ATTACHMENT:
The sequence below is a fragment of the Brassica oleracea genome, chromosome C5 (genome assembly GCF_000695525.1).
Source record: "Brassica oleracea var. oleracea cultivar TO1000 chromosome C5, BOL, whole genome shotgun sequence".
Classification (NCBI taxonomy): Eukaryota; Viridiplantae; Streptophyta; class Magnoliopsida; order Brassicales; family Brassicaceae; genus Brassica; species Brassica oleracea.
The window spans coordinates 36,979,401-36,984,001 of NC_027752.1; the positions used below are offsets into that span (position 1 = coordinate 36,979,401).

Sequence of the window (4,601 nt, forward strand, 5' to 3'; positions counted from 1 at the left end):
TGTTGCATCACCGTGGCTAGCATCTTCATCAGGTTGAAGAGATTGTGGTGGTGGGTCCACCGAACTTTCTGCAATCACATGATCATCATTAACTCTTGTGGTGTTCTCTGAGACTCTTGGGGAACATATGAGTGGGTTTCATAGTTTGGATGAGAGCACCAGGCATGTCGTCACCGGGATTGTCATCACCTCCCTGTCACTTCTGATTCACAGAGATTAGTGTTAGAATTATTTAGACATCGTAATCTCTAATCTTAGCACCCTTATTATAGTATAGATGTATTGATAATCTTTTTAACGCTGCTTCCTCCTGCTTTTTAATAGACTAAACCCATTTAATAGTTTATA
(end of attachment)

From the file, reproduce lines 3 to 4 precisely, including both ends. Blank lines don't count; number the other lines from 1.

Classification (NCBI taxonomy): Eukaryota; Viridiplantae; Streptophyta; class Magnoliopsida; order Brassicales; family Brassicaceae; genus Brassica; species Brassica oleracea.
The window spans coordinates 36,979,401-36,984,001 of NC_027752.1; the positions used below are offsets into that span (position 1 = coordinate 36,979,401).